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Atherosclerosis, (ath-er-o-skler-O-sis) comes from the Greek words athero - meaning gruel or paste and sclerosis meaning hardness - and is a hardening of the arteries - it is the most common cause of heart disease.
Precisely what causes atherosclerosis remains unknown, but research suggests that atherosclerosis is a slow, complex disease which may start in childhood and as people age, it develops faster.
Atherosclerosis causes plaque to accumulate on the inner walls of arteries, the blood vessels which carry oxygen-rich blood throughout the body, and as the artery walls thicken, the pathway for blood narrows and this can decrease or block blood flow through the body.
The plaque build up is the result of high levels of cholesterol, fat, calcium, and other substances in the blood - high blood cholesterol levels increase the likelihood that plaque will build up on the artery walls - this process begins in the majority of people when they are children or teenagers and worsens as they get older.
As a rule atherosclerosis does not cause symptoms until an artery becomes narrowed or blocked, once this happens symptoms may include angina and cramping leg pain when walking - when the flow of oxygen-rich blood to organs and other parts of the body is reduced. serious problems, including heart attack, stroke, or even death can result.
Atherosclerosis can affect any artery in the body, including arteries in the heart, brain, arms, legs, and pelvis and as a result, different diseases may develop based on which arteries are affected, such as coronary artery disease, carotid artery disease and peripheral arterial disease.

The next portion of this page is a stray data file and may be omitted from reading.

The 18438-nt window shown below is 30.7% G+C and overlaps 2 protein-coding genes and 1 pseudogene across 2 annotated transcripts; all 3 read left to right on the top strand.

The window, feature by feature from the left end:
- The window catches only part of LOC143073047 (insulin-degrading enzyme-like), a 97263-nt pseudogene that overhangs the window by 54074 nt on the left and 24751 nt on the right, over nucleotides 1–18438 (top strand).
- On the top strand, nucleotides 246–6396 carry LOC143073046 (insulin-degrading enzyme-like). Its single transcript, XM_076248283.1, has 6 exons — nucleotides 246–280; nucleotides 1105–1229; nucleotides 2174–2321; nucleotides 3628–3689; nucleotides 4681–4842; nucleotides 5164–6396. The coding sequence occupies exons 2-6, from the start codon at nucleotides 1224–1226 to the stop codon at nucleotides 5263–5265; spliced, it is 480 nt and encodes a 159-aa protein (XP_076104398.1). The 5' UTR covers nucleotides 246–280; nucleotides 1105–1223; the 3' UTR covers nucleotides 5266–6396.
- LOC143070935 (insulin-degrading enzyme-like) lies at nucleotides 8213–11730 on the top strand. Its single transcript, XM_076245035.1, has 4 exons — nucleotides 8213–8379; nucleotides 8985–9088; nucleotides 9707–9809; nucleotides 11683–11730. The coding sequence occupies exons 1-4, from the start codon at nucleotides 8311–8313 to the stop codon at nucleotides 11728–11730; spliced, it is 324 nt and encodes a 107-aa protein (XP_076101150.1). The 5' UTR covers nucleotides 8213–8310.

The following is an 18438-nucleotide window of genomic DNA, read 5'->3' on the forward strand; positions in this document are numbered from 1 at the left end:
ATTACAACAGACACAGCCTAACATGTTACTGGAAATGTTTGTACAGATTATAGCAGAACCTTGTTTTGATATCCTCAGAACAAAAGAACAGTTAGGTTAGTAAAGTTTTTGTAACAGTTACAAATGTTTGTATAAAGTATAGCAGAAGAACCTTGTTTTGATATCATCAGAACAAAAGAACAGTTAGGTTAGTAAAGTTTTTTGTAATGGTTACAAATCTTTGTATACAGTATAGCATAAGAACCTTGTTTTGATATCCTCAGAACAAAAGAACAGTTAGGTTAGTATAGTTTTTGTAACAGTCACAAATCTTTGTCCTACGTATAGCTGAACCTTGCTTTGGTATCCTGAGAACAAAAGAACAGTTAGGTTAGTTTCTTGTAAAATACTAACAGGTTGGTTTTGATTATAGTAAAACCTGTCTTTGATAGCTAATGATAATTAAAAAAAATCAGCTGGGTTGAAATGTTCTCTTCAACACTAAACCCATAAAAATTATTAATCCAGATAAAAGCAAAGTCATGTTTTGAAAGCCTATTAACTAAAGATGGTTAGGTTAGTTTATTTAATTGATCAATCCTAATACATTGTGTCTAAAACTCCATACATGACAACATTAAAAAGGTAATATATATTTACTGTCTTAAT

Coronary artery disease (CAD) or heart disease occurs when plaque builds up in the coronary arteries which supply oxygen-rich blood to the heart - when blood flow to the heart is reduced or blocked, it can lead to chest pain and heart attack - CAD is the leading cause of death in the United States - the symptoms of CAD are shortness of breath and arrhythmias (irregular heartbeats).
Angina, heart attack (Myocardial Infarction), Stroke (Cerebrovascular Accident), Transient Ischemic Attack (TIA) or mini-stroke and Peripheral Vascular Disease (Peripheral Arterial Disease) are also linked to atherosclerosis.
Angina is chest pain or discomfort that occurs when your heart muscle doesn't get enough oxygen-rich blood and may feel like pressure or a squeezing pain in the chest and also in the shoulders, arms, neck, jaw, or back - the pain tends to worsen with activity and goes away when resting - emotional stress can also can trigger the pain.
Carotid artery disease occurs when plaque builds up in the carotid arteries which supply oxygen-rich blood to the brain - when blood flow to the brain is reduced or blocked, it can lead to stroke - symptoms include sudden numbness, weakness, and dizziness.
Peripheral arterial disease (PAD) occurs when plaque builds up in the major arteries that supply oxygen-rich blood to the legs, arms, and pelvis - when blood flow to these parts of the body is reduced or blocked, it can lead to numbness, pain, and sometimes dangerous infections.
However, some people with atherosclerosis have no signs or symptoms and may not be diagnosed until after a heart attack or stroke.